Opinion

Let’s get plastic out of our food — now

Plastic garbage on the beach, tossed there or brought in by the tide. (Photo: Larina Marina, via Shutterstock)

You’ve probably heard the phrase, “You are what you eat” a thousand times. It’s a motto usually used to encourage skipping the fries or chips for the recommended servings of veggies and fruits. But lately this phrase has a taken on an alarming new meaning.

We are eating plastic. We are exposed to microplastics and the chemicals that leach out from our food packaging in alarming amounts. The one true solution to this problem is stopping plastic at the source, which two bills in the California Legislature — Senate Bill 54 and Assembly Bill 1080 —are attempting to do.

Plastics break down into smaller and smaller pieces, acting as magnets for harmful pollutants that make their way into the food chain.

A recent finding estimates that an average person could be ingesting approximately 5 grams of plastic every week — that’s equivalent to the weight of one credit card!Tests of honey, salt, seafood and even beer have detected the presence of microplastics. While the impacts of plastic exposure to public health is an emerging field of understanding, we know enough to realize the repercussions could be significant and not worth the risk.

And we’re not alone in this plastic buffet. Hundreds of species of ocean animals are ingesting incredible amounts of microplastics. Synthetic particles, including microplastics, have been observed in the guts of all seven species of the ocean’s sea turtles. Recent headlines of a beached whale carrying 88 pounds of plastic in its stomach were unavoidable. Microscopic plastic pieces have even been reported in the ocean’s tiniest plankton—organisms that contribute toward at least half of the air we breathe.

These pervasive plastic particles have been found from the deepest parts of the ocean — including Monterey Bay, with its underwater canyon deeper than the depths of the Grand Canyon—to the most remote areas in the Arctic’s melting sea ice.

Plastics never go away. Instead, they break down into smaller and smaller pieces, acting as magnets for harmful pollutants that make their way into the food chain. Plastics also release greenhouse gases as they break down with the sun’s exposure. Anestimated 17.6 billion pounds of this everlasting material enters the marine environment every year. Simply put, plastics are flooding our environment.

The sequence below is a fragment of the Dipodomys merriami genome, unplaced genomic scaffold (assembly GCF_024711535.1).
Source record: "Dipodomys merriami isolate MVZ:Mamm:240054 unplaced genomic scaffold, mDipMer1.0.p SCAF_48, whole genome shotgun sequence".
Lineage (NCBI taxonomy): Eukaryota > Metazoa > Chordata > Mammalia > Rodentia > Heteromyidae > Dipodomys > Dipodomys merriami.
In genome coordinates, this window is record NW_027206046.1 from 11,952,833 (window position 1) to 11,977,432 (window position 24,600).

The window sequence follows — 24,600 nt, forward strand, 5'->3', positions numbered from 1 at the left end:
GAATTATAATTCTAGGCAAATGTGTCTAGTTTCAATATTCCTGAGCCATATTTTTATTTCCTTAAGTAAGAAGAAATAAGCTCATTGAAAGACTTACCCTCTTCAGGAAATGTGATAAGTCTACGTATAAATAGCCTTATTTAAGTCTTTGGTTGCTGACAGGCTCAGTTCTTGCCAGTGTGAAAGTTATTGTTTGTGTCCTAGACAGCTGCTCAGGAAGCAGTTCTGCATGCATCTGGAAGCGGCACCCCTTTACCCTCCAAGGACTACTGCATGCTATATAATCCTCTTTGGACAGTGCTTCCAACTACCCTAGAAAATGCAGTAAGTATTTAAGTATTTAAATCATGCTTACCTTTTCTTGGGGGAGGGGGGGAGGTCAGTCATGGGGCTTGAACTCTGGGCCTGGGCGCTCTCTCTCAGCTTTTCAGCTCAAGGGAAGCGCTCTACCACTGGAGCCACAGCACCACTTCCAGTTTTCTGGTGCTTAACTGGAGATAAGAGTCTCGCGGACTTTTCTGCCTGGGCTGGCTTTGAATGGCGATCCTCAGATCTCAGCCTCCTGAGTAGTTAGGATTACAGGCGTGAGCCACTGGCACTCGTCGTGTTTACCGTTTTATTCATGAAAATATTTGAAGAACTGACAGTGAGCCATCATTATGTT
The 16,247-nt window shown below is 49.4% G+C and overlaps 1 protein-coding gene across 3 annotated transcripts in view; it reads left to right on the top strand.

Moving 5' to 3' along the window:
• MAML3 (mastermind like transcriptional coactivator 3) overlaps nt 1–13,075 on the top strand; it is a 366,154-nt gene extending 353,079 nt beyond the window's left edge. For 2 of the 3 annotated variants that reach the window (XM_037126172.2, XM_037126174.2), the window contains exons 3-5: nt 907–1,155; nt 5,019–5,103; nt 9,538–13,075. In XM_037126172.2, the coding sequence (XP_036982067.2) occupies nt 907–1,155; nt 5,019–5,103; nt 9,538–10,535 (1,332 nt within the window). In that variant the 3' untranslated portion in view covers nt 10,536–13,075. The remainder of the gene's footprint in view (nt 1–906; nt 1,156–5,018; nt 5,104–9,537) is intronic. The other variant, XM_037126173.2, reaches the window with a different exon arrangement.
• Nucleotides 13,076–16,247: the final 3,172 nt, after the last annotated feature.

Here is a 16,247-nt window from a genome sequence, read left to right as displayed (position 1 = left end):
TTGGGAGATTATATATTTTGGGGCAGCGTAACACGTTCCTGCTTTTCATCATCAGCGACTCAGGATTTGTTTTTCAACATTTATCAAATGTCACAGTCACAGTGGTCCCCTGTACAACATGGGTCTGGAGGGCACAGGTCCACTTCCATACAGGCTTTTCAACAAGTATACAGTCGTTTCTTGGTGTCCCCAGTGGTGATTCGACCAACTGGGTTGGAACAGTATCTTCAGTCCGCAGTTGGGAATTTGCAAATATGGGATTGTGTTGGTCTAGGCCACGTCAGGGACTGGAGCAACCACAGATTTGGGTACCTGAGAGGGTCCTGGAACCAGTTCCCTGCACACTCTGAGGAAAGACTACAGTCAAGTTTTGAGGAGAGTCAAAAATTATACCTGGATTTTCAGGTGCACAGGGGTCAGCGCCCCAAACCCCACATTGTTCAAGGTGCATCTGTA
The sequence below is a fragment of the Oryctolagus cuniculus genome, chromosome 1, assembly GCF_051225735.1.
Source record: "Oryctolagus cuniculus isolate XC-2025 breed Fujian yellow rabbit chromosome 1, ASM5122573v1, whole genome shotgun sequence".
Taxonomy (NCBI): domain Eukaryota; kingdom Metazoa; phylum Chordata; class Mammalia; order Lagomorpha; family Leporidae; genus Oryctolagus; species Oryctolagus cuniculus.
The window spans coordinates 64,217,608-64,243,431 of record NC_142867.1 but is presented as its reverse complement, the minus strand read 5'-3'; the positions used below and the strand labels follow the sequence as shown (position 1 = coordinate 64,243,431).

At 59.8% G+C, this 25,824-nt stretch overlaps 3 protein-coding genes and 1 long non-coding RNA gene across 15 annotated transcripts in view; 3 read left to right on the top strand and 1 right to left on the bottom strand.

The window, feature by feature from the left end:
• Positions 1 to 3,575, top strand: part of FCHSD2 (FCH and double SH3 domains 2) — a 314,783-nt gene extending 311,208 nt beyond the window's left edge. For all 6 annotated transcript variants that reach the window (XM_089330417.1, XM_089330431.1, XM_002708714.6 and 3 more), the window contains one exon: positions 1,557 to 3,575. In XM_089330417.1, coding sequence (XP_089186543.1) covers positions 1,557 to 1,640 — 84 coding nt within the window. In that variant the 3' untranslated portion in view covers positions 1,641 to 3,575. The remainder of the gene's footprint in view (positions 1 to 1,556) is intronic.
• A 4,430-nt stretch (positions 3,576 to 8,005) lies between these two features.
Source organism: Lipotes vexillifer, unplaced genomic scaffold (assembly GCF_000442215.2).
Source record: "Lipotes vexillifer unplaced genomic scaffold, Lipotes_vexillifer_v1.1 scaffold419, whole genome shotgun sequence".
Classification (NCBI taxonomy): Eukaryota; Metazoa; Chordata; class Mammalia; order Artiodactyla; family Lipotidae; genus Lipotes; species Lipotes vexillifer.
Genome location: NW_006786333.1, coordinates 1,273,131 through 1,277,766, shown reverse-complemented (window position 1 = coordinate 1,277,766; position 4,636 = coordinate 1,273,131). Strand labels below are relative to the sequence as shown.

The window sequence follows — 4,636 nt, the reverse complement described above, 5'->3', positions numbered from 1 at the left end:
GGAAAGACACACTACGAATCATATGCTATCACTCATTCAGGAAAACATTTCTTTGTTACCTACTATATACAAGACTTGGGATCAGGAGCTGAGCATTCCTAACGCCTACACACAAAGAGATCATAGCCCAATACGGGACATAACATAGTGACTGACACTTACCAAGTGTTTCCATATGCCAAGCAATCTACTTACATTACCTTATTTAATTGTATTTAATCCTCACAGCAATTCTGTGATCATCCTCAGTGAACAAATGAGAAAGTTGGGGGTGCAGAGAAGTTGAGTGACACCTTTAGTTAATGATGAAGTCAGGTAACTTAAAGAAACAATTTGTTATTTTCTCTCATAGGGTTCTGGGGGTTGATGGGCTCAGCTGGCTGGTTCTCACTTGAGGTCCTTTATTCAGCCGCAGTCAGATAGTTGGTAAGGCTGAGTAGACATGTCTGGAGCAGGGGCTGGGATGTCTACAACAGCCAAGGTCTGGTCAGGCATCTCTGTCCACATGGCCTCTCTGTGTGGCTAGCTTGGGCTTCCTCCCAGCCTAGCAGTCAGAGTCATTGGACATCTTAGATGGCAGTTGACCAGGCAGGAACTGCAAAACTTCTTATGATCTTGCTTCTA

We need urgent, bold action to stop this flood of plastic.

California is taking a step in the right direction via Senate Bill 54 and Assembly Bill 1080. These proposed pieces of legislation aimby 2030 to reduce by 75% all single-use packaging and the top 10 single-use plastic products most collected at statewide beach cleanups. Methods of reducing by 75% include source reduction, recycling or composting.

For products that are continued to be made in single-use form, they must be made with compostable or truly recyclable materials. The bills also call for higher recycling rates, which would take us from California’s meager 15% recycling rate to 75%, with the intent to create more business and job opportunities by ensuring more recycling happens within state lines.

In order to put a meaningful dent in the plastic pollution crisis, we need to ensure quantifiable limits on the amount of plastic being produced — otherwise it will continue to have a massive impact on our oceans, our soil, our air and our own health.In terms of driving reduction in corporate plastic production, this is an excellent place to start. We don’t have time on our side. We need urgent, bold action to stop this flood of plastic— and SB 54 and AB 1080 are offering the most comprehensive single-use plastics policy in the nation.Both bills must pass the Senate and Assembly by September 13 in order to be considered by Gov. Newsom for his signature into law.

As the fifth-largest economy in the world, the state of California has an opportunity to turn the tide on its contribution of single-use plastic waste. Let’s continue to lead the nation in progressive environmental reform and do what’s needed to reverse this crisis before it’s too late.

Editor’s Note: Ashley Blacow-Draeger is Pacific policy and communications manager for Oceana.

 


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